I've been trying to figure out a design someone made for controlling a precision high current LED, and it's got me in a bit of a pickle. For the life of me, I can't figure out this exact op amp circuit config:

enter image description here

It looks at something between a constant current sink and a unity-gain buffer. I'm wondering if the design is using a voltage reference schem in the LM358 datasheet: enter image description here

The shunt used looks like it's configured incorrectly as well.

I need to adjust the circuit to match a new LED.

I found these links helpful for getting a partial understanding:

Opamp topology without a stable voltage reference

How does this constant current sink actually work?

Can someone help me understand what's going on here? R9 and the intended application lead me to believe this is set up as a constant current sink but I'm royally confused. Thanks for your help :)


2 Answers 2


It's designed to deliver a constant current through the LED when the transistor is on. When the transistor is off, no current flows and the LED is off.

In order to adjust the LED current, adjust R9 accordingly. Adjusting R17/R18 will work as well.


I figured out what I needed to know about the design problems:

  1. Excellent video that covers everything about current sink op amps: https://m.youtube.com/watch?v=ceQDIfWKSK4

  2. The original designer made a weird choice of using a 2.5 Vref shunt instead of a standard 1.24V one. This means to get a few hundred milliamps of current, a 20 ohm sense resistor needs to be used, instead of a more sensible 10ohm one. It also means the shunt has a strange configuration. (Current output is determined by the equation I = Vref/Rsns, where Vref is the voltage at the input of the op amp and Rsns is the 20ohm resistor.)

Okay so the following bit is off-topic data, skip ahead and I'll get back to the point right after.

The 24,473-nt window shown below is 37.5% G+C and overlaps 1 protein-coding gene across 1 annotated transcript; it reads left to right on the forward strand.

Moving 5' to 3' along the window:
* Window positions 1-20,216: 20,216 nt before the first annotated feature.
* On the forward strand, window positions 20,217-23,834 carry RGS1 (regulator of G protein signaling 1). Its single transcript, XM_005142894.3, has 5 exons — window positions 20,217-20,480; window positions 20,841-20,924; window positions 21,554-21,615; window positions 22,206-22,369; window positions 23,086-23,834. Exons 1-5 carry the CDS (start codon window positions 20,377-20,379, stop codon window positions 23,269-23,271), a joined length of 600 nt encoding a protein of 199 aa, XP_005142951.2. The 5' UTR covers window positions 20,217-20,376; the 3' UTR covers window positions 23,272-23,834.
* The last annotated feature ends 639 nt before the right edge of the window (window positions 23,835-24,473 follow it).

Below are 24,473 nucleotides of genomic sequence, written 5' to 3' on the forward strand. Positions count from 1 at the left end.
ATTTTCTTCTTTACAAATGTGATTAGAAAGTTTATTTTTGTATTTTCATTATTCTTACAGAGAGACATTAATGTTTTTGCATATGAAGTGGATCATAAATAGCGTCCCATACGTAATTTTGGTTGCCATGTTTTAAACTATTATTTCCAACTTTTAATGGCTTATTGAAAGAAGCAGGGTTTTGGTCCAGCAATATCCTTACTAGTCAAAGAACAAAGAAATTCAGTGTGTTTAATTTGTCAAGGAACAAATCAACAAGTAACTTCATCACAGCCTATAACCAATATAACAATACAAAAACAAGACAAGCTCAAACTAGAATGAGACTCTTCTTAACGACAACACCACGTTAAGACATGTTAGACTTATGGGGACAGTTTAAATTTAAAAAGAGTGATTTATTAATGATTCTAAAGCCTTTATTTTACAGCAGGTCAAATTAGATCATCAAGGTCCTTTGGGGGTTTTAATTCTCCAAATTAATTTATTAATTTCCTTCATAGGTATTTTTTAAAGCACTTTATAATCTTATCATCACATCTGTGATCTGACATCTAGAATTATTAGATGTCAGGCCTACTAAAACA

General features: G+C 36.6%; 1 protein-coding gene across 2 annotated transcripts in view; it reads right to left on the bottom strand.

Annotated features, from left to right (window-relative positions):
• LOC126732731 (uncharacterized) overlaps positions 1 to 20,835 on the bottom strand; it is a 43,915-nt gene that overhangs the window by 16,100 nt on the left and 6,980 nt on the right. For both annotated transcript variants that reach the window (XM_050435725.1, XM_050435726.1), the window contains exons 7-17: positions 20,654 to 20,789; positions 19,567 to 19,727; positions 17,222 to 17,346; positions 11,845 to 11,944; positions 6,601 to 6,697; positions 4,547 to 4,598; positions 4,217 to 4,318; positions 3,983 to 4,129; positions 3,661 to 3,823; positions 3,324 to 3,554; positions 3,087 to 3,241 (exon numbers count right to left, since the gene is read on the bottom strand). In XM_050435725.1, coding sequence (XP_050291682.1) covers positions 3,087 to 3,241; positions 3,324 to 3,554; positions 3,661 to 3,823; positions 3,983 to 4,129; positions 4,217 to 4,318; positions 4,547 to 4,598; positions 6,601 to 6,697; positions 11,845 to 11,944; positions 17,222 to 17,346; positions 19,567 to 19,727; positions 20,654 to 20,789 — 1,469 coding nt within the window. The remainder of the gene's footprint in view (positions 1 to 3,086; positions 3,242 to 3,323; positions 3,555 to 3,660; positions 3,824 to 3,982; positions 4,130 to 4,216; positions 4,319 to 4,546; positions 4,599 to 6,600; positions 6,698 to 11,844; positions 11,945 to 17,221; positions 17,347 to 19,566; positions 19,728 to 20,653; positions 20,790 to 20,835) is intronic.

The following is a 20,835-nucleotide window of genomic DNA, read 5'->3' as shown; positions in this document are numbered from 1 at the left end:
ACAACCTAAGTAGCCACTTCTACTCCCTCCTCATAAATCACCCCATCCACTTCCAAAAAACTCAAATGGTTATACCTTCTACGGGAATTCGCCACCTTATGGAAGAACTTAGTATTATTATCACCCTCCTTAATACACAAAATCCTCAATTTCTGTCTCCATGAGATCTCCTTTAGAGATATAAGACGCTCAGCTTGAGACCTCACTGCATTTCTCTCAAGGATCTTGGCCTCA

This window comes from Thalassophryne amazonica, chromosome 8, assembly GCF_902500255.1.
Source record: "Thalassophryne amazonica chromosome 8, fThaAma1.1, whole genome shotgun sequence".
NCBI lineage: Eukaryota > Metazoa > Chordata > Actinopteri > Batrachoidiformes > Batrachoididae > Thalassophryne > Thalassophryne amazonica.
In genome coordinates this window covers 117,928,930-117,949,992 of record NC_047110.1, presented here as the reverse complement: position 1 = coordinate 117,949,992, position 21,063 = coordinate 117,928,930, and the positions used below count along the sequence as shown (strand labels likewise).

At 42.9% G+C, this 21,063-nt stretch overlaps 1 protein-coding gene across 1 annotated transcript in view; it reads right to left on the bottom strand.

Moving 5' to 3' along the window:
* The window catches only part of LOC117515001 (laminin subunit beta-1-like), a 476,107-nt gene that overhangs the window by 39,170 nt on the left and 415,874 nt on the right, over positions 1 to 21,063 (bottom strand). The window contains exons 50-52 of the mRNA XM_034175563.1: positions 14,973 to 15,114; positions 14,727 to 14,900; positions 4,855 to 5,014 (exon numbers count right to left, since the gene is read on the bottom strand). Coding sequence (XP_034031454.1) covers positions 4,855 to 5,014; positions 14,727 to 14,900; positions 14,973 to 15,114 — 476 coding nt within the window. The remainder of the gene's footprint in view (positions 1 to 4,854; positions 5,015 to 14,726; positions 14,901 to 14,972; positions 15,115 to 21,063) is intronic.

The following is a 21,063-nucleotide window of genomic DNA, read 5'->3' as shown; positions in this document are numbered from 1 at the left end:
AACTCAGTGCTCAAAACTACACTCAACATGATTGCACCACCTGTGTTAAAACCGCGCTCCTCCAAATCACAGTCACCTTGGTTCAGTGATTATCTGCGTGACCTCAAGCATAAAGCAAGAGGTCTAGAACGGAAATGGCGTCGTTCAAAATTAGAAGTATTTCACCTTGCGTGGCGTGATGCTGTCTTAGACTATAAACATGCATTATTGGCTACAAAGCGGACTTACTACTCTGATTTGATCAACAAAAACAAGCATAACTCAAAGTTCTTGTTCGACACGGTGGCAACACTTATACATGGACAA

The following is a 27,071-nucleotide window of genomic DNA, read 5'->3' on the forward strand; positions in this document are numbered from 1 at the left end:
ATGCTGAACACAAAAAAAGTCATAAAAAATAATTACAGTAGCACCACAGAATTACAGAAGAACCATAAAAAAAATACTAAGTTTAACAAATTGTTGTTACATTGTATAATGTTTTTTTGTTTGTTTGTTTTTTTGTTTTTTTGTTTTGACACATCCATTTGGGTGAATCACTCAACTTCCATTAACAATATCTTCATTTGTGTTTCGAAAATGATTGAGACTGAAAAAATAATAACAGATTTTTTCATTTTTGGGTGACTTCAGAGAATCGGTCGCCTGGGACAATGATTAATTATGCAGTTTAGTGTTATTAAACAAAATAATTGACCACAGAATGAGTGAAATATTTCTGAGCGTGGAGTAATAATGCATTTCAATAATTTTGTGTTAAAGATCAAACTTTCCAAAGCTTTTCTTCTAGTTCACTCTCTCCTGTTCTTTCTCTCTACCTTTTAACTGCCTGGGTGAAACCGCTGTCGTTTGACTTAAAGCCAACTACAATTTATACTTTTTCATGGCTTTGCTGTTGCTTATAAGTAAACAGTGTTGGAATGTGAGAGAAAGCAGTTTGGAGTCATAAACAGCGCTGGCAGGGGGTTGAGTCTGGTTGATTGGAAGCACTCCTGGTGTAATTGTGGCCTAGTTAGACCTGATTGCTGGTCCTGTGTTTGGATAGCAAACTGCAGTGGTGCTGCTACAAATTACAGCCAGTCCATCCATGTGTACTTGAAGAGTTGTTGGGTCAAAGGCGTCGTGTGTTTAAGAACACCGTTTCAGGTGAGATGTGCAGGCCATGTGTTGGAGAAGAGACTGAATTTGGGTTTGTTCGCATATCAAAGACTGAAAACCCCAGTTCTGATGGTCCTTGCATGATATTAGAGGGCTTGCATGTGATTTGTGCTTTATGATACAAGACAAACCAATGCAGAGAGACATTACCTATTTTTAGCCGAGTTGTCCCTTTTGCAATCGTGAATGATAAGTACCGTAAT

3. The op amp is missing a low-pass filter and current limiting resistor used to prevent oscillations in this kind of a circuit.

  4. This circuit is incorrect most of all because its designed for a couple hundred mAh current output to the LED, while also sourcing all of that current from the op-amp directly. A better configuration is to use the op-amp to drive the Gate of the FET, and then a P channel FET for fast on and off switching of the LED. (LSO_LED)

  • 1
    \$\begingroup\$ Remember that answers float up and down based on votes and user sorting preferences so your "Thanks" at the start doesn't make much sense as your answer appears directly below your question in my page view. Use the @username syntax to ping a particular user. If this post is the correct answer to your own question then you can accept it to mark it solved. Welcome to EE.SE. \$\endgroup\$
    – Transistor
    Commented Nov 12, 2019 at 21:41
  • \$\begingroup\$ Okay, I understand. I'm new here so I'm still figuring out how things work. \$\endgroup\$ Commented Nov 13, 2019 at 23:27

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